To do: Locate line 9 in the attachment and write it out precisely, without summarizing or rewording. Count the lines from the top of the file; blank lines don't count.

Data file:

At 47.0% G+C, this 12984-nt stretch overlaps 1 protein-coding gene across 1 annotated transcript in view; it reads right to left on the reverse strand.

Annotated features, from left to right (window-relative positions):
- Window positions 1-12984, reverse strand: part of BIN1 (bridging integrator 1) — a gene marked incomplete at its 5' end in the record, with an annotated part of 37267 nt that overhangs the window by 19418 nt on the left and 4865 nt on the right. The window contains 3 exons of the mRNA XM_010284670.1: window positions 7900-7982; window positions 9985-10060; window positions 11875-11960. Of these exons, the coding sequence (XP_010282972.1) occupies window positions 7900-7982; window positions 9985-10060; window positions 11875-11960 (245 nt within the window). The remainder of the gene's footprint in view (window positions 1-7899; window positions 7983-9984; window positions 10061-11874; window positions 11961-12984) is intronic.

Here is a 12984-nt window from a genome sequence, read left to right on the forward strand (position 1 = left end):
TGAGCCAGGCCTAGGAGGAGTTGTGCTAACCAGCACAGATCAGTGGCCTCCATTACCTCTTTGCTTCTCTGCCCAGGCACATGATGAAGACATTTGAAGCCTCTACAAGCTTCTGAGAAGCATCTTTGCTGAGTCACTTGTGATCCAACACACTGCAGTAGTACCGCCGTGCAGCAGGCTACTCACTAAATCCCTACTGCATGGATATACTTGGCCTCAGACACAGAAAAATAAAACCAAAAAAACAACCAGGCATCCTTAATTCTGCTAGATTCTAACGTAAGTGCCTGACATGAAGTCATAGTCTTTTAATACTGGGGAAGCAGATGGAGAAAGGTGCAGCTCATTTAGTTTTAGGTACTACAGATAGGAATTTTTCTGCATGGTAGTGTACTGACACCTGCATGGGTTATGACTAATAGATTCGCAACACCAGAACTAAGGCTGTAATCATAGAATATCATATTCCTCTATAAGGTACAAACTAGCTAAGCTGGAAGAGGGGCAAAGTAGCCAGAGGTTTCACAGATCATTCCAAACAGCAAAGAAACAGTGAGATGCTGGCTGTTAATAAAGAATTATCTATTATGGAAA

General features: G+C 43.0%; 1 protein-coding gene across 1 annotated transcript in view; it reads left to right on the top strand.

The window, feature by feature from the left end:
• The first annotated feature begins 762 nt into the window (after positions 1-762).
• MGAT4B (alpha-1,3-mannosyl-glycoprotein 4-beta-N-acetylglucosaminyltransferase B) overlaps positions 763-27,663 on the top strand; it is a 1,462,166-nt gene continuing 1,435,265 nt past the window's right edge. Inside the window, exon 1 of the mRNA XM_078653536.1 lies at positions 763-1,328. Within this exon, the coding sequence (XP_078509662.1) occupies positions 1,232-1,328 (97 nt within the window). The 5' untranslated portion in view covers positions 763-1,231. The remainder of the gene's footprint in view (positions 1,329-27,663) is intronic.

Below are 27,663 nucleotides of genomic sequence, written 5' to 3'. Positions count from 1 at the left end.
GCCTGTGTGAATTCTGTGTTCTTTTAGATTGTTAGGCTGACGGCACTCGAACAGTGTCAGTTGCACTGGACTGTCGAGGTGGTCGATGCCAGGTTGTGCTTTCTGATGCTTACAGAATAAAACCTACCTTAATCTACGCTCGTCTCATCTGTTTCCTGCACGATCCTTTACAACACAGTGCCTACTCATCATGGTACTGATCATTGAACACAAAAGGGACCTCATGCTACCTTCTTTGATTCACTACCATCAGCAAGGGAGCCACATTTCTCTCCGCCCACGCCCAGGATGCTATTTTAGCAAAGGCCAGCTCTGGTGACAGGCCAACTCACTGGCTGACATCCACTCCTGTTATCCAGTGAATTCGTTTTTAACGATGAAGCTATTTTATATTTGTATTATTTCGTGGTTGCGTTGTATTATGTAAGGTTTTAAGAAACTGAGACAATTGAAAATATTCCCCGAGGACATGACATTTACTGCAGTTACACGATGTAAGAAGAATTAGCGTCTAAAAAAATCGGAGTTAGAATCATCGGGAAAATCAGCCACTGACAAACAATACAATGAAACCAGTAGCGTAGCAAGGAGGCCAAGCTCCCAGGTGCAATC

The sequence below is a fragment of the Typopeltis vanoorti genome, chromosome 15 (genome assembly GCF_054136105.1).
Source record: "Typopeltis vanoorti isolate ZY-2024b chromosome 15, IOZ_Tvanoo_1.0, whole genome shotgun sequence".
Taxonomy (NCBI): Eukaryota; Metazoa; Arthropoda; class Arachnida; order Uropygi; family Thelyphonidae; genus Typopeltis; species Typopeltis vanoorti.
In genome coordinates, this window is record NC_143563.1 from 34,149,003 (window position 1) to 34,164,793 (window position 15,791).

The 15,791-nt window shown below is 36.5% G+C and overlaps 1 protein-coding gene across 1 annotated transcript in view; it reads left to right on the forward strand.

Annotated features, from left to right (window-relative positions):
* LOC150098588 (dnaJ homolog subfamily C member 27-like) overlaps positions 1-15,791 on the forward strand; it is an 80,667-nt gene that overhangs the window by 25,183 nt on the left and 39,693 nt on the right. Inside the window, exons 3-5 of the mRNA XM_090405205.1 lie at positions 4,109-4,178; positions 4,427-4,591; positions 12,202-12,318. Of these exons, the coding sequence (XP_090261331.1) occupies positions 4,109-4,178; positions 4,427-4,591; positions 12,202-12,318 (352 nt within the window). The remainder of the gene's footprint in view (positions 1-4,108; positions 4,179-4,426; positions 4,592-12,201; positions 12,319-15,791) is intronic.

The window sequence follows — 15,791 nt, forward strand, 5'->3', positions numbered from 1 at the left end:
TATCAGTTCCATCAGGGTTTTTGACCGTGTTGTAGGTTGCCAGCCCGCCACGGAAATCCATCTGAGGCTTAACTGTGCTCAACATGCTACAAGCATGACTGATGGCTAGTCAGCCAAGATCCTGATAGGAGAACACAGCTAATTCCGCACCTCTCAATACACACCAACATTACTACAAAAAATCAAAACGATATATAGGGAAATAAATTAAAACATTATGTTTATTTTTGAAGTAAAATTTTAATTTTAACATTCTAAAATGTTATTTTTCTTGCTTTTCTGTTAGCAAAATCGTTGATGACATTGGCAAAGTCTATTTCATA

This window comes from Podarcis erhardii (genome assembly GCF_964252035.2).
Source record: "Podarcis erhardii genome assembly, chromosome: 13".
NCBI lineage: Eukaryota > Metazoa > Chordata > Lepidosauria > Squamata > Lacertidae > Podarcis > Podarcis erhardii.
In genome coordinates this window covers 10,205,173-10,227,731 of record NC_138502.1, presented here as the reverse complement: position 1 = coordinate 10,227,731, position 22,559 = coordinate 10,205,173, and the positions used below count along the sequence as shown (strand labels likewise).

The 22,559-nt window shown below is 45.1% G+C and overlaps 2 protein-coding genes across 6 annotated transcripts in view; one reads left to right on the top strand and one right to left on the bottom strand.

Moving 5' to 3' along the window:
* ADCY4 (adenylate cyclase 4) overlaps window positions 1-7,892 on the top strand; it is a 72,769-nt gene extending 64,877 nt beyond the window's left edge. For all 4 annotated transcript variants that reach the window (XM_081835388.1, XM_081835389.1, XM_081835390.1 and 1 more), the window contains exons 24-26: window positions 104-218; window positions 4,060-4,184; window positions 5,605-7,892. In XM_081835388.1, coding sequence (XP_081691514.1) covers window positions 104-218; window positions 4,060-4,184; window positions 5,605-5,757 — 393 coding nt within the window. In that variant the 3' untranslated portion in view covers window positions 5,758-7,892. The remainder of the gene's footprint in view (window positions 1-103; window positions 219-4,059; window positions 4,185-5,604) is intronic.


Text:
• MGAT4B (alpha-1,3-mannosyl-glycoprotein 4-beta-N-acetylglucosaminyltransferase B) overlaps positions 763-27,663 on the top strand; it is a 1,462,166-nt gene continuing 1,435,265 nt past the window's right edge. Inside the window, exon 1 of the mRNA XM_078653536.1 lies at positions 763-1,328. Within this exon, the coding sequence (XP_078509662.1) occupies positions 1,232-1,328 (97 nt within the window). The 5' untranslated portion in view covers positions 763-1,231. The remainder of the gene's footprint in view (positions 1,329-27,663) is intronic.